Tip: Join email lists for sake tastings so you can try different brands and start to develop a knowledge of what flavors you prefer in a sake.
How to Pick a Good Sake
It’s pretty fair to say that your corner liquor store will not have a decent selection of Sakes. That said, its best to venture out to a Japanese market, a notable Japanese restaurant, or a Sake specialty store to help select a good bottle. Some sake bottles and sake shops will have a chart listing the grade of the sake, the flavor profile, the region where the Brewery is located, and the type of rice.
When you’re looking at the back of the bottle, there are a few things you should look for; the Grade, the Flavor Profile, and where the sake is from.
Grade: The type of sake (Junmai Daiginjo or Tokubetsu Junmai for example)
Profile: Tasting notes of the Sake
Prefecture: Lists the region of Japan where the sake was brewed. As you become more familiar with sake you might prefer one region to the next, similar to wine.
Rice: The bottle will list the type of rice, or Sakamai. There are over 100 different kinds of rice used to make sake, which grow specific to particular Prefectures. For instance; “Yamada Nishiki” which will be more fruity and fragrant is grown in Okayama or Hiroshima, or “Gohyakuman Goku” which produces drier sake is best from Toyama or Ishikawa.
Sake Meter Value (SMV) - Nihonshu-do - The sweeter the sake, the lower the number. +3 is considered neutral, +10 is very dry, and -10 is very sweet.
How to Drink Sake
So you have selected your sake, and now it’s time to drink!
Sake can be served in many ways, hot, chilled, or at room temperature, depending on the type of sake and the time of year. Typically, premium sakes are served cold, and hot sake is of a lower grade because many flavors are lost when the sake is heated.
Sake is traditionally served in small ceramic cups choko, and poured from a tokkuri. The cups are small to keep the sake cold, as well as keep the ceremony of filling your comrades cup, as one must never fill their own cup when there are other empties on the table. Sake can also be served in wooden boxes known as masu. It is typical for a glass to be placed in the masu, and filled until both are overflowing, a sign of generosity.
When tasting sake, think of it as a wine - smell it first, swirl to see the body of the sake on the sides of the glass, and then taste. It is possible to taste a wide range of flavors from a sake - sweet fruits, mineral, earthiness, citrus, melon, green apple, leafy greens, coconut, anise, peach, nuts, flowers - to name a few. And of course, the more sake you drink, the better you’ll know what you prefer.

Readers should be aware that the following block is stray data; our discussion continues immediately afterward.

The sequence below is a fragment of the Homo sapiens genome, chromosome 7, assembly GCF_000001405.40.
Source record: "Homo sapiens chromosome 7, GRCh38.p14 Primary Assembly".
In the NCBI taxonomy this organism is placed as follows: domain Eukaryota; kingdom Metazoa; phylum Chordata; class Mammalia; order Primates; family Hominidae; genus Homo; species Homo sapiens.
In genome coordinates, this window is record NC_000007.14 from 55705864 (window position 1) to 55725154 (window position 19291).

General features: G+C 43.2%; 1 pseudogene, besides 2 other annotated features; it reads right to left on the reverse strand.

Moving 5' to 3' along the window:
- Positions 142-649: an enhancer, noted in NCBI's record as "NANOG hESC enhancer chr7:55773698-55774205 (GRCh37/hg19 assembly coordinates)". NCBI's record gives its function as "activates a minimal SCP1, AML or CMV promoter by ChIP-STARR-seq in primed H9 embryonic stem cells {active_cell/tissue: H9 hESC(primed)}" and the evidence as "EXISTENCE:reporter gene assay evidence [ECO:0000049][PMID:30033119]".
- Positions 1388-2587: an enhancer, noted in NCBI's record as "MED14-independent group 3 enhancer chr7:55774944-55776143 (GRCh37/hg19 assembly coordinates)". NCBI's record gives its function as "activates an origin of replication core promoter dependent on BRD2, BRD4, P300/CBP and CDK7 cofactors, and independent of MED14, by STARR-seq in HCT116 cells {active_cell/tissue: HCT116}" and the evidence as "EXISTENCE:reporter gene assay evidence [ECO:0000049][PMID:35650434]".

Sake and Food
Believe it or not, but drinking sake is not limited to sushi night! Sake blends very well with many other foods, just as wine does. Sake has a lower level of acidity when compared to wine, making it an easy match with cuisine. It is however more delicate in flavor than wine, so it is best to match with food on the lighter side, avoiding heavy or spicy dishes.
There are some situations where sake pairs better than wine, specifically, dishes that use a lot of vinegar or soy. In this instance, it is best to use a sweeter and more citrusy sake. Sake is fantastic served with fish, but also blends well with meats, grilled dishes, miso, pickled or fermented foods, oysters, and cheese.
When pairing sake with food there are two strategies - matching complementary flavors or contrasting different flavors. An example of matching flavors would be a fruity, aromatic sake with a flavorful dish with fruit flavors in it. Examples of contrasting flavors are salty food with sweet sake, or sweet foods with a dry sake.
Cooking with Sake
There are many recipes that call for sake as an ingredient in the cooking process. The best thing to keep in mind is that just like wine, you do not want to cook with a wine that you would not drink. Reserve the premium sakes for sipping, but don’t go for the cheap stuff either. Sake can keep for 1-2 weeks in the refrigerator after its been opened, so one trick is to use slightly older sake for cooking instead of reaching for the Futsushu.
Now you’re a pro, ready to take on the expansive world of sake one glass at a time. Kanpai!